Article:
The Mirrix Shedding Device can seem a puzzling contraption to those unfamiliar with weaving. Learn what a shedding device is and why it is useful here!
Called: Shedding Device
Not Called: Shredder, Shredding Device, Shedder, Heddle, Heddle Bar
The Mirrix shedding device is used to lift warp threads (these are the threads that go around your loom) in order to pass fiber or beads through them more easily.
The space between the warps is called the SHED, which is where the term SHEDding device comes from.
On a Mirrix shedding device, when you change the position of the handle of the shedding device, the shedding device shifts position and opposite sets of warps are raised, securing your beads or weft between the warp threads.
The shedding device is connected to the warp threads on your loom by heddles, which are basically just loops that wrap around both your warp threads and the bars of the shedding device.
On any Mirrix with a shedding device, you can choose whether or not you want to use it for each project. You can also have the shedding device on your loom and put it in the neutral position to weave sections without the device.
Weaving Fiber Tapestry With The Shedding Device:
When weaving tapestry, if you do not use the shedding device, you must weave each piece of fiber under and over the warp threads.
By using the shedding device, you can lift half of your warp threads all at the same time, so instead of weaving over and under, you can just place your weft (the fiber you are using to weave) between the raised and lowered warp threads. This makes weaving fiber on a Mirrix Loom significantly faster.
We recommend the shedding device for tapestry or other fiber weaving.
Watch this video on weaving tapestry on a Mirrix and see the shedding device in action!
Weaving Beads With The Shedding Device
When weaving beads with the shedding device, you string up a row of beads and then place them between the raised and lowered warp threads. Then you change the position of the shedding device, securing those beads between the warp threads.
For weaving beads, both the traditional bead weaving method of placing your beads behind your warp threads and then sewing through and the method using the shedding device and placing the beads between raised and lowered warp threads work.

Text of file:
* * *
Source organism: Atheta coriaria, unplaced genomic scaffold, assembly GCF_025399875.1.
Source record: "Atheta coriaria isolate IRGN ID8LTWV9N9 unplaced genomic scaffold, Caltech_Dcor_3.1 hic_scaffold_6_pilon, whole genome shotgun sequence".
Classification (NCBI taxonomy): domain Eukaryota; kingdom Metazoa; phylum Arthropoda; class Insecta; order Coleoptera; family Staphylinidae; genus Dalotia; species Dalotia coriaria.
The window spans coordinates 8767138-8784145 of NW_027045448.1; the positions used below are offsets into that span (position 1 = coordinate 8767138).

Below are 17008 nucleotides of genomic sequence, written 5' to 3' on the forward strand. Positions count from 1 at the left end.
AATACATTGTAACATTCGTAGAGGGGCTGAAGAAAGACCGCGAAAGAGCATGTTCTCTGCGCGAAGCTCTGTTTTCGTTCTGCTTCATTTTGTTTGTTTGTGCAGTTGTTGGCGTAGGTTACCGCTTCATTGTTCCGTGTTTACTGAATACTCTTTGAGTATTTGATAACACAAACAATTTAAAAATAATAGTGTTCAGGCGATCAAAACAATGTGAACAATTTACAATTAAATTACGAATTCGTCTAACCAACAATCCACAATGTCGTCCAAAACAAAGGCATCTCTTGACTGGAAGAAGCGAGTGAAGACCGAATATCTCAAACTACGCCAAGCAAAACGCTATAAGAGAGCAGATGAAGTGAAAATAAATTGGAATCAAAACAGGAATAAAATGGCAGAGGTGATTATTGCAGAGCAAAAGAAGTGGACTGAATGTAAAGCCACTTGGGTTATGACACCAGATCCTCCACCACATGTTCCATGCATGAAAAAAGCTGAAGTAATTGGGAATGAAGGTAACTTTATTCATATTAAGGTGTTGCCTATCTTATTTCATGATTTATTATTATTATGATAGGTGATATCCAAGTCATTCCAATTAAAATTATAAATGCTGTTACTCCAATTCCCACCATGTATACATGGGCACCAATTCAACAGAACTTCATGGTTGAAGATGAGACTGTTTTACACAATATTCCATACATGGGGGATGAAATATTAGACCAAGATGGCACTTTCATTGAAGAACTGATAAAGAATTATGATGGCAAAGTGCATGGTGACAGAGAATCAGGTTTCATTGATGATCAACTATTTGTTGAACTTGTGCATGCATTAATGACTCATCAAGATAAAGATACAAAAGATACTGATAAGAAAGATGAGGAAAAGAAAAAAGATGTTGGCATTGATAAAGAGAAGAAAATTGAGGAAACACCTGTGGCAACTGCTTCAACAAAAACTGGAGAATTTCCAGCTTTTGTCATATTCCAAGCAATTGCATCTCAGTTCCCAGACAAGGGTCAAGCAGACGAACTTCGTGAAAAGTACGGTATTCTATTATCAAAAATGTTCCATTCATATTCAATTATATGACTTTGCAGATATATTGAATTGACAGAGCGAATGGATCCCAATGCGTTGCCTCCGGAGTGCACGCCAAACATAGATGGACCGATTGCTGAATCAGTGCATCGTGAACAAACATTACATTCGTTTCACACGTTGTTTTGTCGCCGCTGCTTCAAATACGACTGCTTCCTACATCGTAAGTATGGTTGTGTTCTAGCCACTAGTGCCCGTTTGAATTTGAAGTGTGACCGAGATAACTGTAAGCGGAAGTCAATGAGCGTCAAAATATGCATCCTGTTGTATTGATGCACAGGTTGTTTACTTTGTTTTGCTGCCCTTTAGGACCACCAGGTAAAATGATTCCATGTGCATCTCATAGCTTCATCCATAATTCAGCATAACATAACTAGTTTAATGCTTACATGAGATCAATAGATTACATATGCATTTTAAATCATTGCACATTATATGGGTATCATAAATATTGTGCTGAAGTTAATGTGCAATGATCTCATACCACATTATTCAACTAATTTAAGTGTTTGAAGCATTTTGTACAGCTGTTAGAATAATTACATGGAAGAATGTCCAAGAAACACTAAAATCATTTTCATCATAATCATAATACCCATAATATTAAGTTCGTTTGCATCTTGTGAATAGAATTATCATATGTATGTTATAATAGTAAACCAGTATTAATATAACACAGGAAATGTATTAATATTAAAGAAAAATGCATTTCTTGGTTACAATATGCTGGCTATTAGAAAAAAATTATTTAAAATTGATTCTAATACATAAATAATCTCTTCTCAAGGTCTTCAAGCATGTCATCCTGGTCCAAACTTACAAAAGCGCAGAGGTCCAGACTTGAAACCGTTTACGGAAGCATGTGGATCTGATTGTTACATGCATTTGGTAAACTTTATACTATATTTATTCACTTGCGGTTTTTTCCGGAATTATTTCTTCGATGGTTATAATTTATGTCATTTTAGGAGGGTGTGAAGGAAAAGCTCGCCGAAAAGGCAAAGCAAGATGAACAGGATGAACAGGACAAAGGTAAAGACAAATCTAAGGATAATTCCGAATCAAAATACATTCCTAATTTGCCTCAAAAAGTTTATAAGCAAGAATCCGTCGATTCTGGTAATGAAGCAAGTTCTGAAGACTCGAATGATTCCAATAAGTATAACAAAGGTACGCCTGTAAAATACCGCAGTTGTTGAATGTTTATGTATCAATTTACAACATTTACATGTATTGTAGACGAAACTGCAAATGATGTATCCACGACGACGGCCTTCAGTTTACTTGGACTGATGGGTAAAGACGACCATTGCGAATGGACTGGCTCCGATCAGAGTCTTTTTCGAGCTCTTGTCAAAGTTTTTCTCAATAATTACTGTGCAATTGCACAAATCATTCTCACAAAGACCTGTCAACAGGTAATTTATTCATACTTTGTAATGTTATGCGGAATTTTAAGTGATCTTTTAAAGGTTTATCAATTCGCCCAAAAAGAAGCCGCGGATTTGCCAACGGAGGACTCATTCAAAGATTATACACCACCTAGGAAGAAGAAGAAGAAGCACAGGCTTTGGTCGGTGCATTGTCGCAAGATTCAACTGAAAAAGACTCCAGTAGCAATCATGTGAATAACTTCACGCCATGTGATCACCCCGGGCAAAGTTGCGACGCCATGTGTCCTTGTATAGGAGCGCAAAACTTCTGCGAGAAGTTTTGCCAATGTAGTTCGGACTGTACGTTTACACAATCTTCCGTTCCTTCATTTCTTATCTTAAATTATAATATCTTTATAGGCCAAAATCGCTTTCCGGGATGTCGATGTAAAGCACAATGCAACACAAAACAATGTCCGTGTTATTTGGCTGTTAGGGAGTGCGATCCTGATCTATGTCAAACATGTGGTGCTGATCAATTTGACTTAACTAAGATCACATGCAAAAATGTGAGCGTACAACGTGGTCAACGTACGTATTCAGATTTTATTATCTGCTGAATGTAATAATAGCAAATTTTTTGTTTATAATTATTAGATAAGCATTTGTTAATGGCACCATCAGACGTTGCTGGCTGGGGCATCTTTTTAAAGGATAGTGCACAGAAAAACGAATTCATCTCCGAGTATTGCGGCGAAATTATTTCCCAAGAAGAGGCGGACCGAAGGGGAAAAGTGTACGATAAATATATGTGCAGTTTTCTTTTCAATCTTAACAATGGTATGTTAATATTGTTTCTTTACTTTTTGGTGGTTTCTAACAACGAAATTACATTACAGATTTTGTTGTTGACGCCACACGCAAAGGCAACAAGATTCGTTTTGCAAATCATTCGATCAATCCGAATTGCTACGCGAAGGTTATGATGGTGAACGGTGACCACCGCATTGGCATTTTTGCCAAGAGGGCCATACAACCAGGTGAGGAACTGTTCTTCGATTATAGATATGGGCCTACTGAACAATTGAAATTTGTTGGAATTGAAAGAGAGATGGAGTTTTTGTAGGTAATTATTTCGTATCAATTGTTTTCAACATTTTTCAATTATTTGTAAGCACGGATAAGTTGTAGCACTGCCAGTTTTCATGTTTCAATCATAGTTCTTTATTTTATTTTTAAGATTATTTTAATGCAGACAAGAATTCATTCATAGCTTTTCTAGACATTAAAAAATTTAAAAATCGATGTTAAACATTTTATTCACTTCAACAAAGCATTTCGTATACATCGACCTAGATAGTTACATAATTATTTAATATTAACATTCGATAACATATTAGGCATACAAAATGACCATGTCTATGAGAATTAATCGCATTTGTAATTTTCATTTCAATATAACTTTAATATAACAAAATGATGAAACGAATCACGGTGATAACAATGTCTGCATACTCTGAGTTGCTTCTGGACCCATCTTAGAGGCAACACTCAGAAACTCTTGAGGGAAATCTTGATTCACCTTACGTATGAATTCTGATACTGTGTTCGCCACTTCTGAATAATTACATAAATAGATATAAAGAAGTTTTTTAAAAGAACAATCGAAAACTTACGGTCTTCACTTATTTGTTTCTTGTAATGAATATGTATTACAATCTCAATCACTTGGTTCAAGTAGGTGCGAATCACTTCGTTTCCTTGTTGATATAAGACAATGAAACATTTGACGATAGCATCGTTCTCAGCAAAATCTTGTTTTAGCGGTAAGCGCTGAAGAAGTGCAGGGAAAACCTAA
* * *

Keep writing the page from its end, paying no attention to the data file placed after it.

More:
The method using the shedding device takes a little more time to set up, but once you get the hang of it, it’s a fast and fun way to weave beads!
Watch this video on weaving beads with the shedding device on a Mirrix to learn more.
All About Heddles
First, what’s a heddle? A heddle attaches your shedding device to your warp threads. They are used only when weaving tapestry and bead weaving WITH the shedding device. You will need to make as many individual heddles as there will be warps in your weaving.
What material should be used to make heddles? The thinner and stronger the string you use, the better. For bead weavers, cotton quilting or beading thread works great. For tapestry weavers, cotton crochet thread, linen warp or single-ply cotton warp works well.
How to make heddles: To make heddles you want to make some kind of jig. This can either be made with a piece of wood and two finishing nails (nails without tops) nailed three and one-eighth inches apart or with a simple piece of cardboard (or thin piece of wood) three and one-eighth inches long.
Wood & Finishing Nails:
Cut twelve-inch lengths of your heddle material, one for each heddle you will make. Loop a length of your heddle material around the finishing nails. Secure the ends by making a loop with both ends and pulling the ends through that loop.
In order to get the knot to sit right next to the nail, slip a needle into the knot before it is pulled tight and push the knot toward the nail to tighten it. Trim off the ends of the heddles to within a quarter of an inch of the knot.
Cut twelve-inch lengths of your heddle material, one for each heddle you will make.Loop a length of your heddle material around the piece of cardboard. Secure the ends by making a loop with both ends and pulling the ends through that loop.
In order to get the knot to sit right next to the of edge of the cardboard, slip a needle into the knot before it is pulled tight and push the knot toward the edge of the cardboard to tighten it. Trim off the ends of the heddles to within a quarter of an inch of the knot.
How to Install The Mirrix Shedding Device:
Check our warping instructions for full instructions on how to warp and install a shedding device on a Mirrix Loom.